Russian Institute of Theatre Arts (GITIS)Variety show theatre’s new ideas and forms

Variety show theatre’s new ideas and forms


GITIS aims to develop drama students from apprentices to masters of their craft

“There is a strong link here between teaching and studying, because both acting and directing skills are supposed to be enhanced,” says Vladimir Pankov, course director of the variety show theatre faculty at the Russian Institute of Theatre Arts (GITIS).

“The process of gradual transformation, from an apprentice to an experienced master of dramatic and scenic arts, and an independent researcher, is the result of continuous development,” he adds.

Professor Pankov graduated from GITIS in 1999 and returned after establishing an award-winning career directing productions in arts festivals and venues worldwide. He is also director of the department’s workshop and artistic director of the Playwright and Director Center in Moscow.

The variety directing facility at GITIS, which expanded into the variety show faculty, opened in 1973, nearly a century after the institute was founded. It originally trained directors and later actors, too. Both learn skills as diverse as stage speech, movement and fighting; drama theory; staging; and the history of directing and costume. Its four- and five-year courses delve into theory and practice to prepare students to perform in and direct dramatic productions, musicals and variety shows.

After working together throughout their course, students stage productions in their final year. Professor Pankov’s students’ material ranges from classics to 20th-century texts and contemporary literature. Recently they have worked with choreographer Ekaterina Kislova on a reimagining of Horace McCoy’s 1930s novel They Shoot Horses, Don’t They?, and they will premiere an adaptation of Nikolai Leskov’s 1887 novella Skomorokh Pamfalon in 2020.

They have also staged a performance of Le Montage des Attractions, a new version of a 19th-century comedy by the Russian Empire-era playwright Alexander Ostrovsky, at the Pompidou-Metz Centre in France. Professor Pankov calls the international collaboration with this renowned arts centre a “powerful upsurge”.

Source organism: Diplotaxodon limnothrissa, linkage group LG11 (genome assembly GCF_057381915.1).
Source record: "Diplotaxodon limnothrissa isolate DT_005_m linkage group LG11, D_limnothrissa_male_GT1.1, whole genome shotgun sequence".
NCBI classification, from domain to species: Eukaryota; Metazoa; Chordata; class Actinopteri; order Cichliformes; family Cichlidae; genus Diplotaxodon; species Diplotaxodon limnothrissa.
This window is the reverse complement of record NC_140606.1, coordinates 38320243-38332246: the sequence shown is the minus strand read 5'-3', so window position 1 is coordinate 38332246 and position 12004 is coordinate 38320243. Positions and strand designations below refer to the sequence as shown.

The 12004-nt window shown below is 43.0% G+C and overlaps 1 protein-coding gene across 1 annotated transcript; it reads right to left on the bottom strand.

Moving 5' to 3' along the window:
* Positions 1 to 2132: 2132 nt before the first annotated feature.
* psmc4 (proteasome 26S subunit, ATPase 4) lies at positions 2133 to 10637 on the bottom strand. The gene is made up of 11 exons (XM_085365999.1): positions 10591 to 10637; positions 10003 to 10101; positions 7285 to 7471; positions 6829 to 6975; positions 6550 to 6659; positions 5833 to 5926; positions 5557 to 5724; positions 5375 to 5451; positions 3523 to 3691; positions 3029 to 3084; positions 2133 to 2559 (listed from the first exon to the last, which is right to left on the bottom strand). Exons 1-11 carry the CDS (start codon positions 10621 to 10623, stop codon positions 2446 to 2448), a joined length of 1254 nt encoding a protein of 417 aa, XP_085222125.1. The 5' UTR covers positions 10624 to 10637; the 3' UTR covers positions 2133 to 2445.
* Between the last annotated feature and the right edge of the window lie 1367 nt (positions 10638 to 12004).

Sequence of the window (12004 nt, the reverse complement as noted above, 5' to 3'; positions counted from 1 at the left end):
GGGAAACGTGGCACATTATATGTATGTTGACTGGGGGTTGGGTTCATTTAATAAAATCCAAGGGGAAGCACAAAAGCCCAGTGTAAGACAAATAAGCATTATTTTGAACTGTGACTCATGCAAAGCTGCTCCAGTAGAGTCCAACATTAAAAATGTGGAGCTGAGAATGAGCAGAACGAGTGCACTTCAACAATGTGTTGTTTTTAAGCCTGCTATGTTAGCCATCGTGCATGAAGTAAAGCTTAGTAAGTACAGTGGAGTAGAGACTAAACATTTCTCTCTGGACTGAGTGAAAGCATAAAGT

The work fell under the “soundrama” genre – a term Professor Pankov coined to describe a performance that could be categorised as neither musical nor dramatic play. It is also the name for the SounDrama Studio, a group of musicians, actors, artists, sound designers and choreographers that he founded in 2003. “It is a joint art process, there are no canons, every person introduces his own share... It’s all about improvisation, which grows into productions,” he says.

Like soundrama, Professor Pankov says that GITIS’ variety show faculty’s workshop “invites us to be engaged in a synthesised theatre” – an amalgam of the arts that aims to go beyond what has come before. “Theatrical arts are moving to erase the boundaries between diverse genres and trends, towards a new fusion,” he explains.

In this vein, Professor Pankov can foresee collaborations with institutions such as the Moscow Conservatory. “It is vital that the composers and musicians have the opportunity to overlap with the directors and artists within the course of education,” he says. “The variety faculty offers such a capacity.”

As Russia’s oldest state-owned theatre arts school, the continued successful evolution of GITIS, says Professor Pankov, “seems to me…to consist of perpetually searching for new forms and ideas to absorb”.

Find out more about GITIS.

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